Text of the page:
Offshore tax evaders to face tough new criminal sanctions

22 July 2015

Time is up for people who don’t pay their fair share of tax by hiding their money offshore, says Financial Secretary to the Treasury.

HMRC has published a package of civil and criminal options to tackle offshore tax evaders and the enablers of offshore tax evasion. The consultations include:

  • a new criminal offence for offshore evasion – so in the worst cases it’s no longer possible to plead ignorance in an attempt to avoid criminal prosecution
  • a new criminal offence for corporates who fail to prevent tax evasion or the facilitation of tax evasion on their watch
  • increasing the financial penalties faced by evaders – including, for the first time, linking a penalty to the value of the asset hidden offshore
  • new civil penalties on those who facilitate evasion so they will face the same penalty as the tax evader
  • publicly naming both evaders and those who enable evasion.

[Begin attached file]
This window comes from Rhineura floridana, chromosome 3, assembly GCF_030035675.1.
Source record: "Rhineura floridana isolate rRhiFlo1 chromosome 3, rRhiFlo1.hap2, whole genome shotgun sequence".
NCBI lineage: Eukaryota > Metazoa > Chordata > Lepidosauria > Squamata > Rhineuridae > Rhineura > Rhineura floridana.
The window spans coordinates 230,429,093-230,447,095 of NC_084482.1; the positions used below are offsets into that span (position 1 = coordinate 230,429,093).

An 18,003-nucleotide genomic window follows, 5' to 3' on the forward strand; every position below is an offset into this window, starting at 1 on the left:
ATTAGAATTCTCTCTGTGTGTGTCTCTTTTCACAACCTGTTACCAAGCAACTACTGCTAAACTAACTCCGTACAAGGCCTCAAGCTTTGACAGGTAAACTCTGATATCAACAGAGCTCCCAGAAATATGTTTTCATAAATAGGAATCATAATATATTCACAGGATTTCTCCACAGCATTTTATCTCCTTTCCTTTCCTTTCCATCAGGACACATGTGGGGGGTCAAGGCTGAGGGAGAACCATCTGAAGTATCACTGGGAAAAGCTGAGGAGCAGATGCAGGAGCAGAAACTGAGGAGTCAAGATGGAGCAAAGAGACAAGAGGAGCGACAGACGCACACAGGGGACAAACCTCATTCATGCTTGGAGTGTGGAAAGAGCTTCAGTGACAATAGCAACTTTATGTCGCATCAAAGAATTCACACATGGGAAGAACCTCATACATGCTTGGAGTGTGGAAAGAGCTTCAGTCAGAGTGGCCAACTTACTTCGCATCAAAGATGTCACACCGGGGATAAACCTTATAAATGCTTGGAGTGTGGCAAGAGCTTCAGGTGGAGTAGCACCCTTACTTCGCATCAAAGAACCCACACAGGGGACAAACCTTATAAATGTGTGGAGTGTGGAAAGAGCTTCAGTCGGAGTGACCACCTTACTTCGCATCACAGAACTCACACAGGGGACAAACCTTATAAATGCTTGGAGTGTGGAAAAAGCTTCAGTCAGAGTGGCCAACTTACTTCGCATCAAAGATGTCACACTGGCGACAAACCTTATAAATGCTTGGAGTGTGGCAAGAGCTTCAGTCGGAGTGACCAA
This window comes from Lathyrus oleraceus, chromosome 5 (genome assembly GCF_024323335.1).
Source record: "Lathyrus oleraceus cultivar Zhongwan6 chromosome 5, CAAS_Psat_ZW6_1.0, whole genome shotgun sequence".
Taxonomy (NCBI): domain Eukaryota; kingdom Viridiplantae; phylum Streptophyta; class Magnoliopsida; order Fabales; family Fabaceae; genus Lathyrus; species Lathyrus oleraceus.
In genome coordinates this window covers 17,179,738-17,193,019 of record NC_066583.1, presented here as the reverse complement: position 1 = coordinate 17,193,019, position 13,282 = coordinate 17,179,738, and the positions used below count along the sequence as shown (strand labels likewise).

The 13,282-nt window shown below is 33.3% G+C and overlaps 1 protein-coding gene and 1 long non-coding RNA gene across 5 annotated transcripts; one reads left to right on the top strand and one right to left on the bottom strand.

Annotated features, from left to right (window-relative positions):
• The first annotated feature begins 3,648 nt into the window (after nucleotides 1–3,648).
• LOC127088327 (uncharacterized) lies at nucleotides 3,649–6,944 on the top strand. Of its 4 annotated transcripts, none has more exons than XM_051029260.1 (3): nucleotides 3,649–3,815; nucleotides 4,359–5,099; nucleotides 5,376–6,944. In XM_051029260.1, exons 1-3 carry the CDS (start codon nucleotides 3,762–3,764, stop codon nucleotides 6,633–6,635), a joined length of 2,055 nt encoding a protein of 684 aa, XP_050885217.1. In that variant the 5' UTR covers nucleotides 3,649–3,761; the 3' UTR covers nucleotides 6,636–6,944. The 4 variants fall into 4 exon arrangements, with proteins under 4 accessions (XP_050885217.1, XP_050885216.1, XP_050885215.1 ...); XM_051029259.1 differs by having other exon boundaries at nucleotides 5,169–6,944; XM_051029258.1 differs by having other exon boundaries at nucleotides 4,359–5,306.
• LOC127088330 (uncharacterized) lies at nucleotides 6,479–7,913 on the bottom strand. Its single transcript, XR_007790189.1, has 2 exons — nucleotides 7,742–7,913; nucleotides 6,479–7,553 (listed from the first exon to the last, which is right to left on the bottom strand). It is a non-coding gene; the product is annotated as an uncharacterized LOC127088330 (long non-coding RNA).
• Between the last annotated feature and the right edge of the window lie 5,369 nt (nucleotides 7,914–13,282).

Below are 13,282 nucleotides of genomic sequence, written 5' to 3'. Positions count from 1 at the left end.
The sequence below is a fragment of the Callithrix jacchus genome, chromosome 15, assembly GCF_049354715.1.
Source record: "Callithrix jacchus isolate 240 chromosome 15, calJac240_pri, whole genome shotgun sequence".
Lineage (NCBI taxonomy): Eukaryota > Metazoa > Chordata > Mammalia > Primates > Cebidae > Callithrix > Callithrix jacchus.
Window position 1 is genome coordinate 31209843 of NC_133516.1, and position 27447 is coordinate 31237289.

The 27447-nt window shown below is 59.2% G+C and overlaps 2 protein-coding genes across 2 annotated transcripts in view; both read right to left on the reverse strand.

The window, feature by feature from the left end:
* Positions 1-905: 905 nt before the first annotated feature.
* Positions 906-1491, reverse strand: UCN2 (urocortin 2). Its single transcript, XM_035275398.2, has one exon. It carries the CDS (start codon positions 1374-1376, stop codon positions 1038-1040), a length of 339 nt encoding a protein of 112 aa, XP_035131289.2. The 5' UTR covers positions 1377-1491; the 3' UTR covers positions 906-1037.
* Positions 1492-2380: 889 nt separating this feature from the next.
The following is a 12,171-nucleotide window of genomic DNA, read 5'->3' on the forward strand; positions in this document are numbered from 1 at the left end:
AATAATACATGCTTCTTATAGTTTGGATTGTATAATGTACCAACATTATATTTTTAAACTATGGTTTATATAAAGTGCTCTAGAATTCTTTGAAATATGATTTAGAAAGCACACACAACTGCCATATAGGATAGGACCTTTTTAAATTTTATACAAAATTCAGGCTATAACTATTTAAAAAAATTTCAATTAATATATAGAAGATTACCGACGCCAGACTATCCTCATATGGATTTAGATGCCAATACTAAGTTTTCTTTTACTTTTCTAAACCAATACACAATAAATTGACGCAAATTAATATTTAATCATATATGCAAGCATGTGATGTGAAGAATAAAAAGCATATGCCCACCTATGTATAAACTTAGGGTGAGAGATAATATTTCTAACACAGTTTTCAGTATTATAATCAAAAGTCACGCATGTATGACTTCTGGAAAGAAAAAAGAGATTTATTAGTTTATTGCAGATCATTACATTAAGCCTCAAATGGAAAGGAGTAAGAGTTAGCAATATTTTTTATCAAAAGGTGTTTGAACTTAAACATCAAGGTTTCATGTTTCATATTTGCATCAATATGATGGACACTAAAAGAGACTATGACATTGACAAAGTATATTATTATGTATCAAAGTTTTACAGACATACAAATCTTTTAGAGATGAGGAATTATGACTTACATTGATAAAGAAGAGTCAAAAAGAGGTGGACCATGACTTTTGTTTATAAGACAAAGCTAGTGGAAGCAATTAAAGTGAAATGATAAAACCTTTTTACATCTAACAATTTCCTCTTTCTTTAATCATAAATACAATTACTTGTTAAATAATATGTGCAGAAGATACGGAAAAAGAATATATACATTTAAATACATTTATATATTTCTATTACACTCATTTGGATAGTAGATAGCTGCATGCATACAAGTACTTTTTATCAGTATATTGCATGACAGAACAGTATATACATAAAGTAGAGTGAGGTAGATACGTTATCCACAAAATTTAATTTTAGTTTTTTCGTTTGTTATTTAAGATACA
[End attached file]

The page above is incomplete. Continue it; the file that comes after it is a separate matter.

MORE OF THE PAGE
Speaking at HMRC’s Stakeholder Conference in London, Financial Secretary to the Treasury, David Gauke, said:

“Time’s up for people who don’t pay their fair share of tax by hiding their money offshore. People who evade tax, facilitate or turn a blind eye to tax evasion will now face powerful criminal and civil sanctions under our tough new regime.

We’ve already seen over 90 countries across the world sign up to automatically exchange information on taxpayers. This, together with our new sanctions, will mean there is nowhere left to hide for offshore tax evaders.”

In the last few years there has been huge progress in tackling offshore tax evasion. HMRC has already collected over £2 billion from previously undisclosed offshore income through agreements with Switzerland, Liechtenstein and the Channel Islands.

As announced in the March 2015 Budget, these offshore disclosure agreements will close early (31 December 2015) and be replaced by a tougher last chance facility ahead of the automatic exchange of tax information with over 90 countries, including tax havens, from 2017.